The rescue occurred Wednesday 60 feet above a little-trafficked rural roadway in southern Montana between Billings and Roundup, after a caller told the Rimrock Humane Society the goats were stranded on the 6-inch ledge.

The young female animals weighing 25 and 35 pounds mostly stayed on the angled ledge, even though there was a wider surface area on a pillar just a few feet away.

"The whole time, we thought they were going to fall off," said Sandy Church, humane society president. "These guys are just babies."

Church said it wasn't clear how the nimble-footed animals got into the predicament, but she speculated they wandered onto the ledge at night then froze after the sun rose and they discovered where they were.

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Facebook-famous goat captured in Missouri

BillyGoat MEXICO, Mo. — A wandering Missouri goat whose exploits have been chronicled on a popular Facebook page has been captured. KXEO reported that a man named Mervin Beechy noticed the goat Tuesday afternoon while he was driving around the eastern Missouri town of Mexico.

Beechy fetched his trailer and horse and returned to the area. He told KXEO that he had to chase the goat on horseback only for about a quarter-mile before lassoing him.

The goat had been eluding capture since Aug. 21.

Animal control officers had been calling him Billy Goat Gruff.

The Facebook fan page that someone started for the goat has more than 8,000 followers. A post Tuesday afternoon, written from the goat's perspective, says he's been kept out of traffic until he can "bust back out" or "figure out what's next."

Goats have returned to Angel's Knoll
Darren the waving goat: Your new YouTube sensation

-- Associated Press

Photo: A screen grab from a video of the Mexico, Mo., goat taken by YouTube user CGRIM5150

Wayward Missouri goat garners a legion of fans

What's not to love about a goat with an attitude?

A resident of the small town of Mexico, Mo., seems to share our affection for the humble farm animals and has started a Facebook fan page for the wandering goat that has mysteriously appeared in the town of about 11,000 people.

The goat has been spotted a number of times around Mexico; he's "visited Taco Bell, Dairy Queen, the hospital, the school and even got picked up by a security cam outside an electronics store," the Hannibal Courier-Post says. So, you know, all the hot spots. Animal control officers are trying to capture him, but so far have had no luck.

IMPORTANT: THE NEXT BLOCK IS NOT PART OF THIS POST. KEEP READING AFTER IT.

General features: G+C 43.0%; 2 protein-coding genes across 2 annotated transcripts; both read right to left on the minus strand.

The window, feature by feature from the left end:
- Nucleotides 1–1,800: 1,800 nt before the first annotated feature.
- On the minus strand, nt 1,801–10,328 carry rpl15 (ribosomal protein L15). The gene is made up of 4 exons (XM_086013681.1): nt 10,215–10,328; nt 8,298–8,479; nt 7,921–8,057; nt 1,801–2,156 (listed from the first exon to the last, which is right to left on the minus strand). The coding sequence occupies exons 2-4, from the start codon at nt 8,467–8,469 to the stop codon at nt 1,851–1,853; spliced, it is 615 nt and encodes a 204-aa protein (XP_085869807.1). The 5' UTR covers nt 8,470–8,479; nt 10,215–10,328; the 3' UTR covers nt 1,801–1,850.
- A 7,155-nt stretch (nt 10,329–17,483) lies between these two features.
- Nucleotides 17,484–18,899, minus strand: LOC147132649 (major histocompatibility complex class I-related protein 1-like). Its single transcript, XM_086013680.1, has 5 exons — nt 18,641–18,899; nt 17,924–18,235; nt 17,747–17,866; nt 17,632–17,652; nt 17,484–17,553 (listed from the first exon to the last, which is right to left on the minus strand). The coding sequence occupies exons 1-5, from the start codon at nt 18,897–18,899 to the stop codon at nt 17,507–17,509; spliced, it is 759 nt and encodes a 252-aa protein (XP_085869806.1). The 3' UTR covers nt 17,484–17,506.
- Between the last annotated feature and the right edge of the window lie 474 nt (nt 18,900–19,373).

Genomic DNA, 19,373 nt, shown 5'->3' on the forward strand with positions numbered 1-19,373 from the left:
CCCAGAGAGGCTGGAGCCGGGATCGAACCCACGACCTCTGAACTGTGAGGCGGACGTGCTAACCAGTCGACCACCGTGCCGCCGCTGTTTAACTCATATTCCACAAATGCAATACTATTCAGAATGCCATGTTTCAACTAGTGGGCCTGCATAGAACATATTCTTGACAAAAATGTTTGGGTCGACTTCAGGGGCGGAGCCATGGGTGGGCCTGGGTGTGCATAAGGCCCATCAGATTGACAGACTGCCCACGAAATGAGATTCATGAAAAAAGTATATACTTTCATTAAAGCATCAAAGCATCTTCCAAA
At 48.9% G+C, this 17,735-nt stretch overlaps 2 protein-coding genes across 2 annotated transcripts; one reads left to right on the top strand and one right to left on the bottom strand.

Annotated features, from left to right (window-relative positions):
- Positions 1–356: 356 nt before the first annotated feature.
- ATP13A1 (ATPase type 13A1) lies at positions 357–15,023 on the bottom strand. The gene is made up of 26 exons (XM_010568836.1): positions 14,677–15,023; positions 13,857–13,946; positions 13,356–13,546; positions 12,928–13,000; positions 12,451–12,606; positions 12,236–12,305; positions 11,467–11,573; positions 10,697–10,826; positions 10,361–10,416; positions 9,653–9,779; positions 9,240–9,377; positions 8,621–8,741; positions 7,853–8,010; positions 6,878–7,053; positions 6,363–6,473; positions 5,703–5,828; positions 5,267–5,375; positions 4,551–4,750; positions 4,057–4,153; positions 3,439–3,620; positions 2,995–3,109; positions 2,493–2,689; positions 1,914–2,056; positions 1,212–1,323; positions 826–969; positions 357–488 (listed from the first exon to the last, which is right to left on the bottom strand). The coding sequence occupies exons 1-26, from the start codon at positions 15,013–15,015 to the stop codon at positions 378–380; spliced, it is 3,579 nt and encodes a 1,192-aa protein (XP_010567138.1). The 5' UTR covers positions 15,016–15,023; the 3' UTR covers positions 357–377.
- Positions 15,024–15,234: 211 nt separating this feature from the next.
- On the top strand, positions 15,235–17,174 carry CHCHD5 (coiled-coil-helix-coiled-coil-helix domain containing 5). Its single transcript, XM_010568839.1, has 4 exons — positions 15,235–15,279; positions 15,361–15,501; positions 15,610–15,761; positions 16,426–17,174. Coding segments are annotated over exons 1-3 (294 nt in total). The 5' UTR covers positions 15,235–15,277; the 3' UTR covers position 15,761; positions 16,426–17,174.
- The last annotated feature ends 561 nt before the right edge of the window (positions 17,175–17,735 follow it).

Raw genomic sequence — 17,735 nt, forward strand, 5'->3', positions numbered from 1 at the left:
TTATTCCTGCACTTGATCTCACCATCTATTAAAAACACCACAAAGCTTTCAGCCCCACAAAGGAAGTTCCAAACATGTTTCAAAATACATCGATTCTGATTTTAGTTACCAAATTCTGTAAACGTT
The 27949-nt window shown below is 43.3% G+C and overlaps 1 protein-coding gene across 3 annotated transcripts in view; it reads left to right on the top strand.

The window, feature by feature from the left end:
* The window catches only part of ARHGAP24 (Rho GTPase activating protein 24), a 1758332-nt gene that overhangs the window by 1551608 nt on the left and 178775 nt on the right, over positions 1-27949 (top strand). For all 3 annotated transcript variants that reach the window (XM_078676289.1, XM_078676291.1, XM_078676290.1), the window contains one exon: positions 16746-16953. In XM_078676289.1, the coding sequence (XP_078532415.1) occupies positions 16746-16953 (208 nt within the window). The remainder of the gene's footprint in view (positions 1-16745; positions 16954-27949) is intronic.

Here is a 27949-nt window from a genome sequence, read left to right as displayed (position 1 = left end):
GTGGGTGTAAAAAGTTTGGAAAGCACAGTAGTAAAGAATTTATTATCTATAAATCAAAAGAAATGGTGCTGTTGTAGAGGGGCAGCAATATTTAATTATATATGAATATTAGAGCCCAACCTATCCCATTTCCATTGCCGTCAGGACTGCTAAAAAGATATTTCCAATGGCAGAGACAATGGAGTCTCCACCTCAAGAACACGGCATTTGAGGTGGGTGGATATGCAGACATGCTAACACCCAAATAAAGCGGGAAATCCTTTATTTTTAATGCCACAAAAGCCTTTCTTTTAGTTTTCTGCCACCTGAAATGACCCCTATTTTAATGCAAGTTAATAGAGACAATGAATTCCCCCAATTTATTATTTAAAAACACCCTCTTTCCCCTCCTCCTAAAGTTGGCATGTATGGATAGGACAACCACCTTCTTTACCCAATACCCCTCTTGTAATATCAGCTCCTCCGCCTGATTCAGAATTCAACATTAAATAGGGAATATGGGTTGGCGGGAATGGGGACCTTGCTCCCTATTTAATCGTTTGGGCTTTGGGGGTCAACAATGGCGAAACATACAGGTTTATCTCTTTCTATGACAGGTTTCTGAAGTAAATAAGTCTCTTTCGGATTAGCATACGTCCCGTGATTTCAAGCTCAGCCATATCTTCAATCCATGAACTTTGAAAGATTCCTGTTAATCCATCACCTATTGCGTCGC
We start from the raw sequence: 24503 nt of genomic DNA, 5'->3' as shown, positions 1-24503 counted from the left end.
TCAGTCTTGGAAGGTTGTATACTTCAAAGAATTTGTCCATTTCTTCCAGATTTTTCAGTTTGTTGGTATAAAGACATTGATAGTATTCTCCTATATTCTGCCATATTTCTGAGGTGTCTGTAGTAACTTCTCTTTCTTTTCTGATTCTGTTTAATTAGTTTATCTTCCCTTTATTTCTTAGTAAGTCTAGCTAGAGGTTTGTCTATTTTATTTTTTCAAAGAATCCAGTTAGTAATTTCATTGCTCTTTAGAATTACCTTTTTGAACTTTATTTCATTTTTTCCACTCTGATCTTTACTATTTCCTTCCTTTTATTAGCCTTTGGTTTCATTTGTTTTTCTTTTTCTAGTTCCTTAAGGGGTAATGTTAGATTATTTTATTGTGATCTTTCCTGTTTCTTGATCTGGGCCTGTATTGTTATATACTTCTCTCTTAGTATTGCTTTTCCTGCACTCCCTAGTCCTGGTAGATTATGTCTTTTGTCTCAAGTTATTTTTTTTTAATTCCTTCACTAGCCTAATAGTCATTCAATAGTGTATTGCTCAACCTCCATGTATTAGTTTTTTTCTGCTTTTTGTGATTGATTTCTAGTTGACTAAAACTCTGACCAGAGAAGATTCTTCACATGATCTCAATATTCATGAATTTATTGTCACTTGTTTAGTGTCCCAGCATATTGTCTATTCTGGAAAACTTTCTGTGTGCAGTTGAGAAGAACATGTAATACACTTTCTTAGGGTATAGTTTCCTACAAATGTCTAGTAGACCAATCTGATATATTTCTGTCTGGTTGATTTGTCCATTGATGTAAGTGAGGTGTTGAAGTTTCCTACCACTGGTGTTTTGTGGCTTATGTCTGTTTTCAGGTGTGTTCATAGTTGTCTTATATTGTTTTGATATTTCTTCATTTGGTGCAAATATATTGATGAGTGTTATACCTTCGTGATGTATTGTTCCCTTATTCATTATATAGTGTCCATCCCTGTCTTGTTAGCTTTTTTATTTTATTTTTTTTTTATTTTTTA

The goat, who's been given the nickname Billy Goat Gruff by animal control staffer Joe Horton, already has more than 8,500 Facebook fans. (We'd like to propose a name change, but we're short on ideas. Billy Goat Cyrus? Giles Goat-Boy?)

"I am seeing lots of mums around town," begins one status update on his enjoyably conversational Facebook page. "Some say goats don't like mums, but I think they're great. Sometimes when they're fresh in the ground I like to dig them up!"

Perhaps the oddest part of Billy's story, in our opinion, is that no one in the area has reported a missing goat.

Goats have returned to Angel's Knoll
Darren the waving goat: Your new YouTube sensation

-- Lindsay Barnett

Video: CGRIM5150 via YouTube

Stand up and paddle for farm animals next month in Lake Tahoe

Tahoe paddle:web

What does stand-up paddling have to do with farm animals? You'll find out if you load up your board and head up to Lake Tahoe on Sept. 10 to join Kings Beach resident John Merryfield when he paddles around the lake to raise money for Farm Sanctuary, a farm animal protection organization.

Merryfield expects to take two days to paddle the 72-mile perimeter of the lake. He did it last year in three days (photo above, Merryfield in center) and raised $3,050 for the organization. He was joined by eight people paddling the first day for 26 miles, with Merryfield and one other person finishing the entire trip.

Farm Sanctuary is active in raising awareness about farm animal cruelty and factory farming, conducts animal rescues and adoptions, and maintains shelters in Orland, Calif., and upstate New York. In a press release about Merryfield's upcoming paddle, Farm Sanctuary President Gene Baur said, "Whether you are an amateur vegan chef or a businessperson, a fashion designer or an outdoors enthusiast, there are many ways you can raise awareness and help create change."